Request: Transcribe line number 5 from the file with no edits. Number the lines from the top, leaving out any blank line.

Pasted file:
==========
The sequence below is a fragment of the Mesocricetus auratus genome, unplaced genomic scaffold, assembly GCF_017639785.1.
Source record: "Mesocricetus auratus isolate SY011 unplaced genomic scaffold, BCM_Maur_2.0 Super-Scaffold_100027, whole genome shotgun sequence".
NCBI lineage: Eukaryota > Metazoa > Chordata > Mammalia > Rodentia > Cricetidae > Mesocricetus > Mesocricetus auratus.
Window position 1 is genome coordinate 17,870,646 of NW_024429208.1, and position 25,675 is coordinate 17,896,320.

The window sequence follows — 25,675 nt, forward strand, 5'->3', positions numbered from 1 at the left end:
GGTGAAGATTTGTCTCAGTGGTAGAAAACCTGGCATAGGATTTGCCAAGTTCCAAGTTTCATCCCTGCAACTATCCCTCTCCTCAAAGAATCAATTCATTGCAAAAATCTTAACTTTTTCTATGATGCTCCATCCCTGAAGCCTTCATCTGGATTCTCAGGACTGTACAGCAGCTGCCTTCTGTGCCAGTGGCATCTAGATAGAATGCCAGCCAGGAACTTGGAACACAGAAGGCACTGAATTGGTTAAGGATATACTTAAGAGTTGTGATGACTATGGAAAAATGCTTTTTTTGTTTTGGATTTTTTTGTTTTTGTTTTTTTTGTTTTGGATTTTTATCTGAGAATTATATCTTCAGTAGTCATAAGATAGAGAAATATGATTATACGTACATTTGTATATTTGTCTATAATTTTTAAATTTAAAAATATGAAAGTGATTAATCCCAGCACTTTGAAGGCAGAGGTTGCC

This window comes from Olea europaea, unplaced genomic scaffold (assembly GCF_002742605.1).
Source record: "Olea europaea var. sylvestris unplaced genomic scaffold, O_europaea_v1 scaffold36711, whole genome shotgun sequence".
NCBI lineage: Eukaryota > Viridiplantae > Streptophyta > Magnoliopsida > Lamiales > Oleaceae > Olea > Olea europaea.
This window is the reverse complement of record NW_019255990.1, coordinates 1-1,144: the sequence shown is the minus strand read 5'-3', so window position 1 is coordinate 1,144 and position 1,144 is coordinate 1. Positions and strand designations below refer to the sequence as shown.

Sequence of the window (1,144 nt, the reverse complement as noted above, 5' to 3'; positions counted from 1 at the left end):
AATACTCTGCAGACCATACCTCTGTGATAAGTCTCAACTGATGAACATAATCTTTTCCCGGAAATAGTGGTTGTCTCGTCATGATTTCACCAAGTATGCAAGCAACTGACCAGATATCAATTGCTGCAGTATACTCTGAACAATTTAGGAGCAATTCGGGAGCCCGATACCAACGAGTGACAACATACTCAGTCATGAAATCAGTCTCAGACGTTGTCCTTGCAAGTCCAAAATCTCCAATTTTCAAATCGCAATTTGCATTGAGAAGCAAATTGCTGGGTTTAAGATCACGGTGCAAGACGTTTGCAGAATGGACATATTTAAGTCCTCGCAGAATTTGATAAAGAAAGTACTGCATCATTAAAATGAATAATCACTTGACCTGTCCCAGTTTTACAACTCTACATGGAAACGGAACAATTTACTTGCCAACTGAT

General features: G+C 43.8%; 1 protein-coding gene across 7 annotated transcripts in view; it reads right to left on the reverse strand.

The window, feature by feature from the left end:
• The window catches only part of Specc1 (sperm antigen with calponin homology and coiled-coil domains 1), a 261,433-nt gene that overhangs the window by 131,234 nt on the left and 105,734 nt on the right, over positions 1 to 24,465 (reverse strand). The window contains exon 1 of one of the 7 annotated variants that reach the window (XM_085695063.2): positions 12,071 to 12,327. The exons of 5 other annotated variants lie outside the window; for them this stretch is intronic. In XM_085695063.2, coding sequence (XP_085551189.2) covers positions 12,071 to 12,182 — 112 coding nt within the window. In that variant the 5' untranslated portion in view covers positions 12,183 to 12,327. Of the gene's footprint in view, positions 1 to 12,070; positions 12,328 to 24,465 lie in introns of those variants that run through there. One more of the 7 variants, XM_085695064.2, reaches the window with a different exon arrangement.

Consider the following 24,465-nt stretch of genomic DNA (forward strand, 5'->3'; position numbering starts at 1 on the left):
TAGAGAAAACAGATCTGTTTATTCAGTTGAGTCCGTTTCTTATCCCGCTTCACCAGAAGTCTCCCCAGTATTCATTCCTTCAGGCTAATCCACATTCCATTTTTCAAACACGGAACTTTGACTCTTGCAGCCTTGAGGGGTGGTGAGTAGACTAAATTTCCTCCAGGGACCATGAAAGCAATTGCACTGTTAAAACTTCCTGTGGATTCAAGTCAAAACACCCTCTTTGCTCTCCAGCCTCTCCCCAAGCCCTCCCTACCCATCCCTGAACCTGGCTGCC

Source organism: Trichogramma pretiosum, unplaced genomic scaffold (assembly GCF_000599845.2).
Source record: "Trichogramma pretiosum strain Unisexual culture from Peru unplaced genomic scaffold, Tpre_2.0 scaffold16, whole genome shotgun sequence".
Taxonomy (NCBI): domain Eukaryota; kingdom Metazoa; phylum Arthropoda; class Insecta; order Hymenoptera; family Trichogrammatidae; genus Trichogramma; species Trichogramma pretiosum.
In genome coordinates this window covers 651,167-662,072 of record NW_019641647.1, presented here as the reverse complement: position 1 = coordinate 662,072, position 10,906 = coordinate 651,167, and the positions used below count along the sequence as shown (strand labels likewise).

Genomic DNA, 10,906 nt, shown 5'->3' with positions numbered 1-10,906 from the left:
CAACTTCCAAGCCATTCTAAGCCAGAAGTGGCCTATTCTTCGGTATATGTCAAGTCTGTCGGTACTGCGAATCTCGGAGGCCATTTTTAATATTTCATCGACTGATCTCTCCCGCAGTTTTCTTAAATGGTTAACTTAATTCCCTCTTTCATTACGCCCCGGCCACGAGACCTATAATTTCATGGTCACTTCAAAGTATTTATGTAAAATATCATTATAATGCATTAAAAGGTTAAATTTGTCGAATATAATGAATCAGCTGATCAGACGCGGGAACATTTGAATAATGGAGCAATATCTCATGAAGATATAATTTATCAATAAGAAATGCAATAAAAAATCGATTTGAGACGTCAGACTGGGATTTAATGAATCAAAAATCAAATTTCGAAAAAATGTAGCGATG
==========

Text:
The window sequence follows — 25,675 nt, forward strand, 5'->3', positions numbered from 1 at the left end: